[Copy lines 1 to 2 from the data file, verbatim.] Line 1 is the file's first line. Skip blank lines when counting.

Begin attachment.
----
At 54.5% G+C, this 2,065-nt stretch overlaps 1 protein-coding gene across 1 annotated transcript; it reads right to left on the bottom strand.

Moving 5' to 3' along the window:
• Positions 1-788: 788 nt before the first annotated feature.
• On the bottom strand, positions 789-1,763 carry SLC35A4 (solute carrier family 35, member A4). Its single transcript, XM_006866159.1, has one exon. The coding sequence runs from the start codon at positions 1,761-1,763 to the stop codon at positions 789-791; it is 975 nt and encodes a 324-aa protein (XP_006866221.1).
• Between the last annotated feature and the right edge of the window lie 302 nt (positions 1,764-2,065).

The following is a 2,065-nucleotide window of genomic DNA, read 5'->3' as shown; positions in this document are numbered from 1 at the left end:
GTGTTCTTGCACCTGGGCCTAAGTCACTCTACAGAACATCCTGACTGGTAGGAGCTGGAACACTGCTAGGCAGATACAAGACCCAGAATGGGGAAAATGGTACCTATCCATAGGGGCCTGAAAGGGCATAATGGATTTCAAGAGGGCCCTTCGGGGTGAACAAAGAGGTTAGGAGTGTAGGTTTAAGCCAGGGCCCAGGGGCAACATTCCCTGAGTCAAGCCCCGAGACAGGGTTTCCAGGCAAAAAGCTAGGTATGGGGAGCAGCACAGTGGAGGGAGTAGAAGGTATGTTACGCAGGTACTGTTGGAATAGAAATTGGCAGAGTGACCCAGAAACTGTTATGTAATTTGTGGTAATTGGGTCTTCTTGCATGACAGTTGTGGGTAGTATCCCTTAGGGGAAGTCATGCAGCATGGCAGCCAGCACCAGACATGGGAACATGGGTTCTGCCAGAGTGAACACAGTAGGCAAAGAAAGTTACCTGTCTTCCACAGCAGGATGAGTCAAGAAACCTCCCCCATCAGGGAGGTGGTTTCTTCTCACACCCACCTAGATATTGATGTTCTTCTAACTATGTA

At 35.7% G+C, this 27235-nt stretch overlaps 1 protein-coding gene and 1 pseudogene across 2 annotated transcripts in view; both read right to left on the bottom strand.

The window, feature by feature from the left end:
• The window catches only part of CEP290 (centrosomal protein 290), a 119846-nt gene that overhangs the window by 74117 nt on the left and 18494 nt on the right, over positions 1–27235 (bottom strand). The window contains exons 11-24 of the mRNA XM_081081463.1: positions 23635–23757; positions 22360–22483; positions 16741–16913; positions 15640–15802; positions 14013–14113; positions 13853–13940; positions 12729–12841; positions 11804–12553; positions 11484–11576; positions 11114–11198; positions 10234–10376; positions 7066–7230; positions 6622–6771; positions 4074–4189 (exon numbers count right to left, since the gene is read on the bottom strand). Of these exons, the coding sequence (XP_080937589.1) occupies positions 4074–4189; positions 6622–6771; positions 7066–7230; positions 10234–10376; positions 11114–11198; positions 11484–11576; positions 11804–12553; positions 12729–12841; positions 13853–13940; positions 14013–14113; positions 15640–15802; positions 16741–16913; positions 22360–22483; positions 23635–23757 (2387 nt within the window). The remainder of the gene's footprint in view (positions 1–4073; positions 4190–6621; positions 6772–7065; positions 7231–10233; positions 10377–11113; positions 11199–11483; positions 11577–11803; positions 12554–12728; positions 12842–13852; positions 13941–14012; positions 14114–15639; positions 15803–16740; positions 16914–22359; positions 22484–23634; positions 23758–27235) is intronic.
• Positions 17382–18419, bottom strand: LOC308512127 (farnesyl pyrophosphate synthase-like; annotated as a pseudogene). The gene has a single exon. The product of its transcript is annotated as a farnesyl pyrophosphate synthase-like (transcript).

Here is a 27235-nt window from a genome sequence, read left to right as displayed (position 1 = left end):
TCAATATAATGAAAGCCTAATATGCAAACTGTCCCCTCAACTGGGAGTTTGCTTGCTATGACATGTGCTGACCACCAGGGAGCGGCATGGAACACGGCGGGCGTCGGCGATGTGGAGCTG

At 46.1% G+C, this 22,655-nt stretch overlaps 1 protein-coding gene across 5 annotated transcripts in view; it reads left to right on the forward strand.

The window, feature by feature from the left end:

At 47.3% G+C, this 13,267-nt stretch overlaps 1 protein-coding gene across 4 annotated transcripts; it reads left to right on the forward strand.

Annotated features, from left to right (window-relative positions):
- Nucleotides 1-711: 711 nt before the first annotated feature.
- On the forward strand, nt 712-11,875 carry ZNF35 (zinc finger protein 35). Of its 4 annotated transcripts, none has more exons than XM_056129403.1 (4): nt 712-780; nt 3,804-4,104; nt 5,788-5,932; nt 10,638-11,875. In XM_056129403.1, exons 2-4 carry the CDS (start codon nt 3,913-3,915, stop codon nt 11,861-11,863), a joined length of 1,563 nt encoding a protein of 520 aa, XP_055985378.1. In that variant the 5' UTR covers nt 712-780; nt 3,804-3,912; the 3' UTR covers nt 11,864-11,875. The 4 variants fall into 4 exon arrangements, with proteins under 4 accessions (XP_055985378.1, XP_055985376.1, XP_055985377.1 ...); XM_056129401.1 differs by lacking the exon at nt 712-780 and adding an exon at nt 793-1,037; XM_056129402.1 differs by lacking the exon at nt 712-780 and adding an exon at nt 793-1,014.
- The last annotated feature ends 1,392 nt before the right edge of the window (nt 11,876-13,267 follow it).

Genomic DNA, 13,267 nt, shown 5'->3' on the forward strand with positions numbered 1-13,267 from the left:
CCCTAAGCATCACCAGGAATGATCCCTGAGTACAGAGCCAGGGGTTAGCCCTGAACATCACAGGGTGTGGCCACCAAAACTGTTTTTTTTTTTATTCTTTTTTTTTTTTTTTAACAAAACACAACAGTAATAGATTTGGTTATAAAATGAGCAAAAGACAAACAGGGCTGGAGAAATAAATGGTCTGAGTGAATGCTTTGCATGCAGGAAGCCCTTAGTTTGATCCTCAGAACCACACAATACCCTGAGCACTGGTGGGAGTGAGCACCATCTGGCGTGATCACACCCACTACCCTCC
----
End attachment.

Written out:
At 54.5% G+C, this 2,065-nt stretch overlaps 1 protein-coding gene across 1 annotated transcript; it reads right to left on the bottom strand.

Moving 5' to 3' along the window: